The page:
By Erik Gudris/ Monday, October 21, 2013
The elite eight of women's tennis arrived in Istanbul for the WTA Championships. Tennis Now's Erik Gudris previews the field that once again chases world No. 1 Serena Williams for the title.
Photo Credit: Getty
After another exciting and, if sometimes, tumultuous 2013 season, the WTA finds itself back in Istanbul for the TEB BNP Paribas WTA Championships. WTA Chairman and CEO Stacey Allaster expressed bittersweet feelings that this is the final year Istanbul would be the host city. After all, few expected that Istanbul would provide some of the best attendance numbers in recent memory during its three years as the host city for the eight-woman round robin season-ending event.
World No. 1 and defending champion Serena Williams once again has all eyes on her. Not only because she was "the lady in red" during the draw ceremony, but also because she enters Istanbul yet again as the pre-tournament favorite. The question once again, as it has been all year, is, "Can anyone stop Williams from winning the title?" Or more to the point, does anyone in the field actually believe that they can?
Williams enters with a combined 13-1 record against the other women in her group. No wonder the others might be feeling doubtful about their chances this week. The early matchup that everyone will be looking forward to will be between Kvitova and Williams who haven't played each other since the quarters of Doha earlier this year.
It was in that three-set tussle that Williams reclaimed the No. 1 ranking and from there put together yet another career defining season that included winning two major titles. Kvitova, after a roller coaster year that included winning more three-set matches than any woman in recent history, steadied herself with some solid results during the Asian swing. The Istanbul winner in 2011, Kvitova excels indoors and certainly has the game to trouble Williams. Many feel Williams needs another rival on tour and Kvitova could be it, especially if she can lay down a marker for 2014 with a win this week.
After losing to Williams in the Beijing semifinals, Radwanska joked later that maybe she should try playing with her left hand against the American if they should meet in Istanbul. Ironically, Radwanska now finds herself in a group not only with Williams but two lefties (Kerber, Kvitova). If she wants to get out of the red group into the semis, Radwanska will probably have to rely on someone beating Williams and Kvitova to keep things close in the group. She will also have to beat Kerber, the only player in the group she has a winning record over. Tossing in a few left-handed surprises when we least expect it probably couldn't hurt Aga's chances either.
And what about Kerber, who squeezed into the eighth and final spot after getting a last-minute wildcard and then winning the Linz event a few weeks ago? The sometimes-cranky German said that she was just happy to be in the event and felt like she had nothing to lose. That kind of thinking could make her a dangerous foe, especially for Kvitova who, as we all know, often finds herself in three-set matches. The Kerber/Kvitova match could well decide who finishes first and second in the group.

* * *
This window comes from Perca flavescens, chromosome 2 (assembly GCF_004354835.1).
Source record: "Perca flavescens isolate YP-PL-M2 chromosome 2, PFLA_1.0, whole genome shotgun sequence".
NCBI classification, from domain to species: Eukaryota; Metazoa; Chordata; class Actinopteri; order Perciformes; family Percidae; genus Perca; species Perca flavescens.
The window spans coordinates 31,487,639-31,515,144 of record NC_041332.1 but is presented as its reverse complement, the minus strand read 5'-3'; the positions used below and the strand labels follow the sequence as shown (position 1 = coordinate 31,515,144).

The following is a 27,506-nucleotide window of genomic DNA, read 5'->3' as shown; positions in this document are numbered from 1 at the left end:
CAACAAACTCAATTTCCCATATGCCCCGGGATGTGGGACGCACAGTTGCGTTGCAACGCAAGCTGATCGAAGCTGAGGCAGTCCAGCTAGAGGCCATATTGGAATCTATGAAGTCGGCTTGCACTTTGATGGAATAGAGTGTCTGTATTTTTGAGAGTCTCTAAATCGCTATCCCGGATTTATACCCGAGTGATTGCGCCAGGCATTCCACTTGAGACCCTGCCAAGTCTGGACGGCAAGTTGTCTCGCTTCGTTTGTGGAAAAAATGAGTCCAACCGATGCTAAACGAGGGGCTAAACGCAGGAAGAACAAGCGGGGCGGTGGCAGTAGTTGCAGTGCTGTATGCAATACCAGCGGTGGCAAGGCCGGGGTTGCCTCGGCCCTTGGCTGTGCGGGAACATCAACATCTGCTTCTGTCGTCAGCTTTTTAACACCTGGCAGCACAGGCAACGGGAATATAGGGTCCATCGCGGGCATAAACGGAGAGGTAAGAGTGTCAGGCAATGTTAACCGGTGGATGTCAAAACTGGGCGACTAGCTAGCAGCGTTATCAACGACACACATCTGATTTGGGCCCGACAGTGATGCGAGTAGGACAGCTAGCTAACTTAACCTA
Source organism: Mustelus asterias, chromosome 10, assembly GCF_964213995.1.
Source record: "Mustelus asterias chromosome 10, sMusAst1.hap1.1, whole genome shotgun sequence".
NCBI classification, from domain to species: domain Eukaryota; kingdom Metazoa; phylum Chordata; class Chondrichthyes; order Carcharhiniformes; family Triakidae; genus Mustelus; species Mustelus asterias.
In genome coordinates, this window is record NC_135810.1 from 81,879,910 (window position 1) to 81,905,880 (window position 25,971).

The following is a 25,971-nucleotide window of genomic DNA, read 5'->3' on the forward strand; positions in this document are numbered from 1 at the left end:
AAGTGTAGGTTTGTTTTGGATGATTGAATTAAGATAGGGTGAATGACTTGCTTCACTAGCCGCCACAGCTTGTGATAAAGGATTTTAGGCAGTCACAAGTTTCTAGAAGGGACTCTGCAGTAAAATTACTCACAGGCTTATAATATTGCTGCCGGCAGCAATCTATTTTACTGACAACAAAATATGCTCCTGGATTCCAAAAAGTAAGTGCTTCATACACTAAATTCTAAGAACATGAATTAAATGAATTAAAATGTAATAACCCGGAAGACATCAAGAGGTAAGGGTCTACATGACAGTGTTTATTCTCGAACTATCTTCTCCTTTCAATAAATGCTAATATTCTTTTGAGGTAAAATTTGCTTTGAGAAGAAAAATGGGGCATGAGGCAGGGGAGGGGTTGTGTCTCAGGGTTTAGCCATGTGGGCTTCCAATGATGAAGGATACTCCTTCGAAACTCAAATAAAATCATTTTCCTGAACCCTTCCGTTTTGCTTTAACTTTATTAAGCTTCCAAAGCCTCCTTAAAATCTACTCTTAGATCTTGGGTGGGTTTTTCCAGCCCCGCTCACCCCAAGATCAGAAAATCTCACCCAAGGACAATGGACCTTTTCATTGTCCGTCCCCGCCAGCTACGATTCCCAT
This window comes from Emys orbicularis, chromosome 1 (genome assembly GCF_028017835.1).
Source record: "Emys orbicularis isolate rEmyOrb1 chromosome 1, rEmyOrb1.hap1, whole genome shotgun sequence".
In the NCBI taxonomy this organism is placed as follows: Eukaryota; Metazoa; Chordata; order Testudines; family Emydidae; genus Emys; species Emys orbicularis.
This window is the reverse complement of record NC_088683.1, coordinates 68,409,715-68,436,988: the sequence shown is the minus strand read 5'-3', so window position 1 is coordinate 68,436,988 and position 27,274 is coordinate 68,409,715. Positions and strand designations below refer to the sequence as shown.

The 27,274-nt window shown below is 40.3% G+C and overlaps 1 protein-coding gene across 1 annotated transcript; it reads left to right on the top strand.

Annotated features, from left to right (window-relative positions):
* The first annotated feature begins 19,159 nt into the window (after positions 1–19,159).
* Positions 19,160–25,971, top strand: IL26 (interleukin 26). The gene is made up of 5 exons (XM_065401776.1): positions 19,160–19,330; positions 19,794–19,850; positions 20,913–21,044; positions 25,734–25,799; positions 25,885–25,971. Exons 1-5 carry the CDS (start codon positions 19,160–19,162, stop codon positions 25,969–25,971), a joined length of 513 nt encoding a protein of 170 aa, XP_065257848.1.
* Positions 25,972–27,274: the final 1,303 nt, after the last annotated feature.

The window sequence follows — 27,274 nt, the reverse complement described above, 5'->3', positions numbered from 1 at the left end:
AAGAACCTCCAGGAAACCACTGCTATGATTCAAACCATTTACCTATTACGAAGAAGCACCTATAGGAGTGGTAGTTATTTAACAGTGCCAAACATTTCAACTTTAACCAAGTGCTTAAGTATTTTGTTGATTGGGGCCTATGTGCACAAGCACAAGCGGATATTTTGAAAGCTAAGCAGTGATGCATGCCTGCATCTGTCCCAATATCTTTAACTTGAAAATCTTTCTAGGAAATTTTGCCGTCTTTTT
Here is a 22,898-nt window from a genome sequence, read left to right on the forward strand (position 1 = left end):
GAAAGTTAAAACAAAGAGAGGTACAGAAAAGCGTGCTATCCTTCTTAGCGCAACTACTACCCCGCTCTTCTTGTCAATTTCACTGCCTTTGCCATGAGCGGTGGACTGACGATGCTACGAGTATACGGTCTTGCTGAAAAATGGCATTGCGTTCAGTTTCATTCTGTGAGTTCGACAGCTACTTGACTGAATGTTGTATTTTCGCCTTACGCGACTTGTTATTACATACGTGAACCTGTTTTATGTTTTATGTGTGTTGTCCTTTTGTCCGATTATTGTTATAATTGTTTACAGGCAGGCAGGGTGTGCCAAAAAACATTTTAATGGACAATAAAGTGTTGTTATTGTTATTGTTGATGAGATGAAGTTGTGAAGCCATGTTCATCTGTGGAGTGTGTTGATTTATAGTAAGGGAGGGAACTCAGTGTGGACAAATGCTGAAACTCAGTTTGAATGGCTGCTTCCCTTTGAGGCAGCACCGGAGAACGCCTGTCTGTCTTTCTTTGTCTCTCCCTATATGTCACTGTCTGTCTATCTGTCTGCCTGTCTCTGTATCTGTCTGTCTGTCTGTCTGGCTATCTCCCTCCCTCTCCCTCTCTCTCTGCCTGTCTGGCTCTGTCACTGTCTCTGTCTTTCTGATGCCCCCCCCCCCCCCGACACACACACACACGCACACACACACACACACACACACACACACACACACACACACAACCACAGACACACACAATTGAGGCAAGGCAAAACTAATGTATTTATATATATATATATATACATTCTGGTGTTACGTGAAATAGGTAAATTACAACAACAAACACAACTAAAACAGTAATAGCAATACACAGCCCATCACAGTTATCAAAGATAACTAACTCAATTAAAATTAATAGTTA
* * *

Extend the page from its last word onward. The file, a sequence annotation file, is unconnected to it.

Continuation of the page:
First place: Williams
Second place: Kvitova
Though she's the event's No. 2 seed, Victoria Azarenka may be the biggest mystery coming into these championships. After pushing Williams to the brink in the US Open finals, Azarenka abruptly crashed out of both her opening round matches in both Tokyo and Beijing. Citing poor preparation for both of those losses in Asia, Azarenka says now she is fully rested and ready for Istanbul. If so, then she is the clear favorite in this group. But if not, or she finds herself struggling again, then this group becomes a toss-up.
So who could take advantage? Despite her plucky intensity, it's hard seeing Errani (who is a collective 1-12 against all her three fellow group members) breaking out of here into the semis. That leaves the powerful if streaky Li Na and the solid if sometimes suspect Jelena Jankovic.
Jankovic, back into the top 10 and making a return trip to the championships for the first time in three years, is relishing being in the spotlight once again. She certainly could make life difficult for anyone in her group, especially if she could drag Azarenka into yet another grinding three-set slog like their last meeting in Cincinnati earlier this summer.
But Li Na seems the more likely choice. It's hard to believe she will face Azarenka for the first time since their clash in the Australian Open finals way back in January. If it weren't for those two falls she suffered in that three-set clash, it may have well been the Chinese superstar holding up her second major trophy. Like Kvitova, many have waited for Li to become a more consistent challenger in the final stages of the biggest events. A win over Azarenka in Istanbul would certainly help.
First place: Azarenka
Second place: Li
As they have all season, the elite of the WTA find themselves chasing after Williams, who currently holds a 4,000+ points lead over her nearest rival Azarenka. Though Azarenka has proven this year she can not only test, but also beat Williams on the biggest stages, is anyone else ready to do the same, especially next year? That may be the biggest question to ask for this year's end-of-season finale rather than who will raise the coveted Billie Jean King trophy. We'll see who's ready to answer it.
Semis: Williams d. Li; Kvitova d. Azarenka
Finals: Williams d. Kvitova